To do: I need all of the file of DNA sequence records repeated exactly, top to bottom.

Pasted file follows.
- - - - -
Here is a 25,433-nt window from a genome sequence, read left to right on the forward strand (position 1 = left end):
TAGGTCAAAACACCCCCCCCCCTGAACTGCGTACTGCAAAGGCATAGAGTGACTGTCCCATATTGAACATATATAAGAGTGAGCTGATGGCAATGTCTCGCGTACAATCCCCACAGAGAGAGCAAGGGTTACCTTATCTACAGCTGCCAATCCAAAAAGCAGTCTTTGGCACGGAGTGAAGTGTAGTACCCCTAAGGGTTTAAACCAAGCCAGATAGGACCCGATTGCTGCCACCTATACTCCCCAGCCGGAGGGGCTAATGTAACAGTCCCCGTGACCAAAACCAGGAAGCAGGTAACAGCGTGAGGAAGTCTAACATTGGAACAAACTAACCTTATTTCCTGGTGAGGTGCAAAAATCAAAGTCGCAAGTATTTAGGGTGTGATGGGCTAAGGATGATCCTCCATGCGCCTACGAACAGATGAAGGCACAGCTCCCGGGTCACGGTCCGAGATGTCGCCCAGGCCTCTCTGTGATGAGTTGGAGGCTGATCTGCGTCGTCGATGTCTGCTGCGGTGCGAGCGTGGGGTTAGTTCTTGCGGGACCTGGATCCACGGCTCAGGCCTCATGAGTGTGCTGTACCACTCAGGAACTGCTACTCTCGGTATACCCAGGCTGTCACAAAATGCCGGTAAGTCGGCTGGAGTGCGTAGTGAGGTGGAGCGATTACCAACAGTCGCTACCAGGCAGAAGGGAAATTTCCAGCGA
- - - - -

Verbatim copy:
Here is a 25,433-nt window from a genome sequence, read left to right on the forward strand (position 1 = left end):
TAGGTCAAAACACCCCCCCCCCTGAACTGCGTACTGCAAAGGCATAGAGTGACTGTCCCATATTGAACATATATAAGAGTGAGCTGATGGCAATGTCTCGCGTACAATCCCCACAGAGAGAGCAAGGGTTACCTTATCTACAGCTGCCAATCCAAAAAGCAGTCTTTGGCACGGAGTGAAGTGTAGTACCCCTAAGGGTTTAAACCAAGCCAGATAGGACCCGATTGCTGCCACCTATACTCCCCAGCCGGAGGGGCTAATGTAACAGTCCCCGTGACCAAAACCAGGAAGCAGGTAACAGCGTGAGGAAGTCTAACATTGGAACAAACTAACCTTATTTCCTGGTGAGGTGCAAAAATCAAAGTCGCAAGTATTTAGGGTGTGATGGGCTAAGGATGATCCTCCATGCGCCTACGAACAGATGAAGGCACAGCTCCCGGGTCACGGTCCGAGATGTCGCCCAGGCCTCTCTGTGATGAGTTGGAGGCTGATCTGCGTCGTCGATGTCTGCTGCGGTGCGAGCGTGGGGTTAGTTCTTGCGGGACCTGGATCCACGGCTCAGGCCTCATGAGTGTGCTGTACCACTCAGGAACTGCTACTCTCGGTATACCCAGGCTGTCACAAAATGCCGGTAAGTCGGCTGGAGTGCGTAGTGAGGTGGAGCGATTACCAACAGTCGCTACCAGGCAGAAGGGAAATTTCCAGCGA